Energy Forms, States and Conversions
The students participate in many demonstrations during the first day of this lesson to learn basic concepts related to the forms and states of energy. This knowledge is then applied the second day as they assess various everyday objects to determine what forms of energy are transformed to accomplish the object’s intended task. The students use block diagrams to illustrate the form and state of energy flowing into and out of the process.
Sound Booth Construction
Students explore the sound dampening ability of numerous materials by designing and prototyping model sound booths. As a result, students learn about how sound is reflected, absorbed and travels through various materials, thus giving them an overview of sound dampening, energy absorption and sound propagation in the context of engineering. Students also create blueprints and document their findings in a formal lab report.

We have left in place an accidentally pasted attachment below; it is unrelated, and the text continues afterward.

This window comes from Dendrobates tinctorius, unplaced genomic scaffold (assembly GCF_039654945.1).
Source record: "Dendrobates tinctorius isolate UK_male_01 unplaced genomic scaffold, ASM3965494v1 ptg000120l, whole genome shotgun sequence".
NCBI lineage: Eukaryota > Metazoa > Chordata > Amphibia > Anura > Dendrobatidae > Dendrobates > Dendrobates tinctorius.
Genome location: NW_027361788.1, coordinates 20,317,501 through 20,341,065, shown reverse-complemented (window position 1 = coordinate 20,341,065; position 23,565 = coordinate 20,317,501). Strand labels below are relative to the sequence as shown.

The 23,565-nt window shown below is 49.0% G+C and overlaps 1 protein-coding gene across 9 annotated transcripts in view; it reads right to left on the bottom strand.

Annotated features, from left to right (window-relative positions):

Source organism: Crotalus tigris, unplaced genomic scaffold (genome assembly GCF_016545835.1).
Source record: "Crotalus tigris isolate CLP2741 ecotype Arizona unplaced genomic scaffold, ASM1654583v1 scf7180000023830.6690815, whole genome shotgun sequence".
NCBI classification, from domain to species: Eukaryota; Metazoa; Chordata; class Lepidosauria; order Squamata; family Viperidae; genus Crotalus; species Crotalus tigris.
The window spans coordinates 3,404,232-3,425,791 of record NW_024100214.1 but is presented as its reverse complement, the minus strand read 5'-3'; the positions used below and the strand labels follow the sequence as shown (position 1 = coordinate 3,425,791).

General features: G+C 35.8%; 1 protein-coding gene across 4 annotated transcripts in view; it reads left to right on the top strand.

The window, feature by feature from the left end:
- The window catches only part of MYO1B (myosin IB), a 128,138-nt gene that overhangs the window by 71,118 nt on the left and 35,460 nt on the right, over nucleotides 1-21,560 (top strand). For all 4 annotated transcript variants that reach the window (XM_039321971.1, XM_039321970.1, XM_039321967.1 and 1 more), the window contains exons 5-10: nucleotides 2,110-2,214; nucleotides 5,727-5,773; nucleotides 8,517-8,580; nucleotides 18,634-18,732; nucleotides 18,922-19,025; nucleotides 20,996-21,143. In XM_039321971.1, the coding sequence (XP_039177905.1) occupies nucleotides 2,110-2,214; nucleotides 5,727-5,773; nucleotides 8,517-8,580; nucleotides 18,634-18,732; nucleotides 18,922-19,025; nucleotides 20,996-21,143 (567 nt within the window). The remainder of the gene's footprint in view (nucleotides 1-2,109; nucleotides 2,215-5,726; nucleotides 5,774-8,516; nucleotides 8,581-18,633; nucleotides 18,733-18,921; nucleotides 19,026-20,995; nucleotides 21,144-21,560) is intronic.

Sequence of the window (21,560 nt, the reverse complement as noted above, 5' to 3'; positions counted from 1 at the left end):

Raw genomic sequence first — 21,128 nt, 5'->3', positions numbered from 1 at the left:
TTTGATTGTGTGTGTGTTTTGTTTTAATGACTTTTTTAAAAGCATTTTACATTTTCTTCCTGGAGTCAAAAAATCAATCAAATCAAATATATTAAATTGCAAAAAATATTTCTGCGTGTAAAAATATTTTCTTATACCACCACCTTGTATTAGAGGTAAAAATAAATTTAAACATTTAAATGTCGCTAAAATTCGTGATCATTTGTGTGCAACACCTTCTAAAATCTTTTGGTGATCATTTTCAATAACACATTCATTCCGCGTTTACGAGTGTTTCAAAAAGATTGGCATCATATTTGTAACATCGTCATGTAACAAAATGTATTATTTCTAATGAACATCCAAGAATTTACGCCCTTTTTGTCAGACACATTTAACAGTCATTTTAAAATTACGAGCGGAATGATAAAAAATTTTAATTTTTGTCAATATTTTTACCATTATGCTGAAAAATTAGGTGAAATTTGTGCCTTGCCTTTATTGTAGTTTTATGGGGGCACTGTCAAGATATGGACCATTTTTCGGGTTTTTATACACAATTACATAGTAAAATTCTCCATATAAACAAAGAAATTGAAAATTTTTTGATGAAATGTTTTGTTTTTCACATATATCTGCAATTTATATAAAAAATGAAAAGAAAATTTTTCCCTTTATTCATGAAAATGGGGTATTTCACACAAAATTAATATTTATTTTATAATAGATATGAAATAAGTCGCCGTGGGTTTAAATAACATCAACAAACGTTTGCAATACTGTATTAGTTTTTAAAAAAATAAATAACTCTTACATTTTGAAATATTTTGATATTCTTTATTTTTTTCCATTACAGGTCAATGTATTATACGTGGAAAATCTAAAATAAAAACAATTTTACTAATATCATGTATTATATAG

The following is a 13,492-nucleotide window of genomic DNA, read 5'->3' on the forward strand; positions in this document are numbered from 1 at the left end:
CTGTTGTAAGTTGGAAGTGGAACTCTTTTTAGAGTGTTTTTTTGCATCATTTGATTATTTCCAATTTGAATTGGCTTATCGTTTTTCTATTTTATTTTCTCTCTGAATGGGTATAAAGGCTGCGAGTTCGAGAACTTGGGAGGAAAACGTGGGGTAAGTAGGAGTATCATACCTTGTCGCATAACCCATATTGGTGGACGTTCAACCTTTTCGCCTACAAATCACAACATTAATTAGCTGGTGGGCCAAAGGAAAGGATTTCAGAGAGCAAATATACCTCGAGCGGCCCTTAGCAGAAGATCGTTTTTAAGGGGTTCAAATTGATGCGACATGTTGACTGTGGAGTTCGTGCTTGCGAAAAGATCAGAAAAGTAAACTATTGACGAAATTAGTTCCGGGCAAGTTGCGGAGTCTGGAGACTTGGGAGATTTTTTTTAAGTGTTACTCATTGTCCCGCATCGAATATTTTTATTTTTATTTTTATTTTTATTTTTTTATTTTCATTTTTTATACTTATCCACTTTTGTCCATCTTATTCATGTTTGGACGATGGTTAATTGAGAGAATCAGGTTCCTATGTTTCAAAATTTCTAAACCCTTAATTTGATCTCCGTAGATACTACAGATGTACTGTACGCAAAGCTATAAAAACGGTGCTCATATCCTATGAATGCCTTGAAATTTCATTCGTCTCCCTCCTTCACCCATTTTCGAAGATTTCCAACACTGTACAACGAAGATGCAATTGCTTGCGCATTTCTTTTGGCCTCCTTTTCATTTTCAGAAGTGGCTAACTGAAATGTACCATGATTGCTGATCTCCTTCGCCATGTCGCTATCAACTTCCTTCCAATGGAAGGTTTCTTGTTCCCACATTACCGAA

Power Your House with Wind
Students learn how engineers harness the energy of the wind to produce power by following the engineering design process as they prototype two types of wind turbines and test to see which works best. Students also learn how engineers decide where to place a wind turbine, and the advantages and disadvantages to using wind power compared to other non-renewable energy sources.
Students use simple household materials, such as PVC piping and compact mirrors, to construct models of laser-based security systems. The protected object (a “mummified troll” or another treasure of your choosing) is placed “on display” in the center of the modeled room and protected by a laser system that utilizes a laser beam reflected off mirrors to trigger a light trip sensor with alarm.
DNA: The Human Body Recipe